Bobsledding is different from other kinds of races in that, instead of racing against people, you’re left to race against the clock. Aside from the obvious perils of the bobsledding profession, sledders have to finish the race without knowing how they fared against their competition and wait anxiously for their results to come. “Cool Runnings” manages to cut through the tension inherent to a sport like bobsledding and delivers a story filled with equal parts comedy, drama and action.
Based in part on the Jamaican bobsled team that qualified for the Calgary Olympics in 1988, “Cool Runnings” is that classic underdog story everyone seems to love, but it is told in an unusual way. After all, there aren’t many movies on obscure winter sports like bobsledding, and even less on bobsled teams from tropical countries.
If this movie were just about how well Jamaica did in the Winter Olympics, it wouldn’t have even made it on the list, as Jamaica failed to win and is continuing to look for its first Winter Olympics medal. But after the events of 1988, Jamaica did succeed in winning the respect of its competitors, and was taken seriously by the international community as a whole. And for that, “Cool Runnings” deserves a spot on this list.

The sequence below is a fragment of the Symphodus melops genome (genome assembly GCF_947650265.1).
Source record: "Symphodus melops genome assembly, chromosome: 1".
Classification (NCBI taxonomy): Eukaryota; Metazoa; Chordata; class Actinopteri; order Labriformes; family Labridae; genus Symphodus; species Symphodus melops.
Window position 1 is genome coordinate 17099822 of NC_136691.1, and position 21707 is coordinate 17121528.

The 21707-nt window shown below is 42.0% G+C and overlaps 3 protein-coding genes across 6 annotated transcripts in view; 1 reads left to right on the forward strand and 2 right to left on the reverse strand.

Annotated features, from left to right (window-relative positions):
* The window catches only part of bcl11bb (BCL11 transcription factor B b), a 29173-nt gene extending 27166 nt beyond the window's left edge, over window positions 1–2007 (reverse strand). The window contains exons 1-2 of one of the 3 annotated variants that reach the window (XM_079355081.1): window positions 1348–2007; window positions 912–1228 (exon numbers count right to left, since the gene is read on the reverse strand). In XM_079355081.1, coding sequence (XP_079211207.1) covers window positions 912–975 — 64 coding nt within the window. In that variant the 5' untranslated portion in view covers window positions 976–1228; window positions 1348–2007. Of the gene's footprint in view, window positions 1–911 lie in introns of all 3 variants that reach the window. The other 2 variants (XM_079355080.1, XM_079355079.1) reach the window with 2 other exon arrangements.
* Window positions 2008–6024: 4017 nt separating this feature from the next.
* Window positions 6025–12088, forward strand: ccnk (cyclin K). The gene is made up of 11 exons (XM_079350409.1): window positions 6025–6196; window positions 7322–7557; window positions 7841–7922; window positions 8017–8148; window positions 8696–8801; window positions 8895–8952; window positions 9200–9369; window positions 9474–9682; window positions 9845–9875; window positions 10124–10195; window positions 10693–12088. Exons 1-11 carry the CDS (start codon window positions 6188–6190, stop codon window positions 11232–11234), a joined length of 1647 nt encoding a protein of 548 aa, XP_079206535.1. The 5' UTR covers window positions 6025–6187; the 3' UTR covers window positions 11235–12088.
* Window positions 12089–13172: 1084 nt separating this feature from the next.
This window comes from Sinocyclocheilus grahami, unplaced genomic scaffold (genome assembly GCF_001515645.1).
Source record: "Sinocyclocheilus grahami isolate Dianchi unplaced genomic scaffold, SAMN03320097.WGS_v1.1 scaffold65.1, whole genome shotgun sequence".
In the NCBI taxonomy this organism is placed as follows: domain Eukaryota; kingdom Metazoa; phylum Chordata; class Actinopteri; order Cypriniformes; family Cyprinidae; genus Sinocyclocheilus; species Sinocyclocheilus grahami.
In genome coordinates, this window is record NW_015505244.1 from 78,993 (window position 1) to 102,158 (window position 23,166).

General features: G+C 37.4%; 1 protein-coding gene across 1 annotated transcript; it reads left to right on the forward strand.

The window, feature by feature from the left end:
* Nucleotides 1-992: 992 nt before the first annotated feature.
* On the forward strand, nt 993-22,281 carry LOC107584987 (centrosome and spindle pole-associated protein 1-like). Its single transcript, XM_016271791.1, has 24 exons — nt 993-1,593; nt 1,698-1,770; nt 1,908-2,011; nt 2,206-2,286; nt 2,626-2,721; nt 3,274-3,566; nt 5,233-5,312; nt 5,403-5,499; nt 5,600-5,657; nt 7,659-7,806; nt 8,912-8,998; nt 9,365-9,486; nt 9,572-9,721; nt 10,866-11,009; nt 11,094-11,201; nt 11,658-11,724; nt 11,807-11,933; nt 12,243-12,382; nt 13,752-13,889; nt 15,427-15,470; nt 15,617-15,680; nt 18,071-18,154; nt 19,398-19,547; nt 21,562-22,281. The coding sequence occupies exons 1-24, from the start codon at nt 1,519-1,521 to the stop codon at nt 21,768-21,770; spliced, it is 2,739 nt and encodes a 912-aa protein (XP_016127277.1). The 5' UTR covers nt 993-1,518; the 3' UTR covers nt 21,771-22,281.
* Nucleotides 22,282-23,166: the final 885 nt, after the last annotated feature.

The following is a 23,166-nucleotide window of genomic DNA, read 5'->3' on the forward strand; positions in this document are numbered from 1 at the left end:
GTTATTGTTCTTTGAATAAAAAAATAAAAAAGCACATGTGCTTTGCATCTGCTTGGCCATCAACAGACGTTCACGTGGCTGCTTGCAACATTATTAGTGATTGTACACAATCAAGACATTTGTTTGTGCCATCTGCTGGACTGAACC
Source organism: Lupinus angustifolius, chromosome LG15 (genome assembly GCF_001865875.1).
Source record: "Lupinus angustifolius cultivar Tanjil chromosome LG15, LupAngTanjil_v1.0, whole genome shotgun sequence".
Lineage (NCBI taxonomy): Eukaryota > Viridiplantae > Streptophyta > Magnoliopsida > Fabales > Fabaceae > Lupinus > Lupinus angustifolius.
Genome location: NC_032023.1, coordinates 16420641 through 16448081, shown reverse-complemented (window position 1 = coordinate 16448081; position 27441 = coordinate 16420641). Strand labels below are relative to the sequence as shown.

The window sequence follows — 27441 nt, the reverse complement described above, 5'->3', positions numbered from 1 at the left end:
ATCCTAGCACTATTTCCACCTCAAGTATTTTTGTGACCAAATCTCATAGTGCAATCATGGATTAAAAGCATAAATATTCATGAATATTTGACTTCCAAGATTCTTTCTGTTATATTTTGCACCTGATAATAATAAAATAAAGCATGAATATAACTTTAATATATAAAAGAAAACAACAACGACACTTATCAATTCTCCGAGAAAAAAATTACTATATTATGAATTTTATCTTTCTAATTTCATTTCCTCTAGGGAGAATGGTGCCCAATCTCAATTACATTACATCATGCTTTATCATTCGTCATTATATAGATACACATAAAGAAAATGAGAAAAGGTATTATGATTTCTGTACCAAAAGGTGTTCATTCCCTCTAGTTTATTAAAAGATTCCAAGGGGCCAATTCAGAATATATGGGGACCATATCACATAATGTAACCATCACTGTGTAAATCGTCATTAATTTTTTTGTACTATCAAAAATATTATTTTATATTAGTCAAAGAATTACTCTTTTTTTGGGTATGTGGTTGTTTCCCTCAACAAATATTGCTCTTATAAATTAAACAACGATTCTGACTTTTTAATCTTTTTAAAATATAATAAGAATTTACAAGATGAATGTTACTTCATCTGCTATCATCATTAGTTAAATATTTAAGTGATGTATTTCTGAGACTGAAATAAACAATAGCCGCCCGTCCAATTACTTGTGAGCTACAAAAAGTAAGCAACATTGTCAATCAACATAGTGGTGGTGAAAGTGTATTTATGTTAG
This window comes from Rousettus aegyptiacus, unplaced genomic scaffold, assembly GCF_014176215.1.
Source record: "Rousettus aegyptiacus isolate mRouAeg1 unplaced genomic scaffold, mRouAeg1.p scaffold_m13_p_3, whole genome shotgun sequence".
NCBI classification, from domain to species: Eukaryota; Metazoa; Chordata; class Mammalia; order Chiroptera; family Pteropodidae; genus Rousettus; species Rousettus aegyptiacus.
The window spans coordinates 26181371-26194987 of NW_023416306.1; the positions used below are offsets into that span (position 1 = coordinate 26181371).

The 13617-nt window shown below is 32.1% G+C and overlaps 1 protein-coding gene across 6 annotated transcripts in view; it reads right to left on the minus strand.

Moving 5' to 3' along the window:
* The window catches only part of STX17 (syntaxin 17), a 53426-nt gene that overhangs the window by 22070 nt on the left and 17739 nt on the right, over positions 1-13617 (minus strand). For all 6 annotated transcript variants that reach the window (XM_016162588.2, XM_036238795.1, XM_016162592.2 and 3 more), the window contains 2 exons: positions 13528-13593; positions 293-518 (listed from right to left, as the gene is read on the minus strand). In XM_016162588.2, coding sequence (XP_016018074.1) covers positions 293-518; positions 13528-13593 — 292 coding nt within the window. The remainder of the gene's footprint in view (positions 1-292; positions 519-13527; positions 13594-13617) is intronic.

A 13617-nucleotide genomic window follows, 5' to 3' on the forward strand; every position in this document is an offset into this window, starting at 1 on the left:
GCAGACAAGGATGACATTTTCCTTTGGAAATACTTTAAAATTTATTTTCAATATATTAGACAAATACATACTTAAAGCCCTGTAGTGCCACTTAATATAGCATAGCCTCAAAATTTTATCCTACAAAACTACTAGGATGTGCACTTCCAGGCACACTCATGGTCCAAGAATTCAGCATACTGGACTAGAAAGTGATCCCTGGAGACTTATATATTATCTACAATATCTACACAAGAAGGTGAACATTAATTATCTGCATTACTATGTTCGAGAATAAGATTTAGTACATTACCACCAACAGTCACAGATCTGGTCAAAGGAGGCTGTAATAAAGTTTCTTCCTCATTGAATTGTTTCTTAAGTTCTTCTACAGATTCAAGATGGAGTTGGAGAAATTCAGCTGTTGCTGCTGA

4. “Seabiscuit” (2003)
At its surface, there isn’t much separating “Seabiscuit” from other horse racing movies, like Secretariat. In fact, when comparing the two horses’ careers, no one would go so far as to say Seabiscuit would do well against former Triple Crown winner Secretariat. Believe it or not, those same conversations were happening in 1938, the date of this film’s events, when Seabiscuit was set to face off against the previous year’s Triple Crown winner and odds-on favorite War Admiral, but he beat him.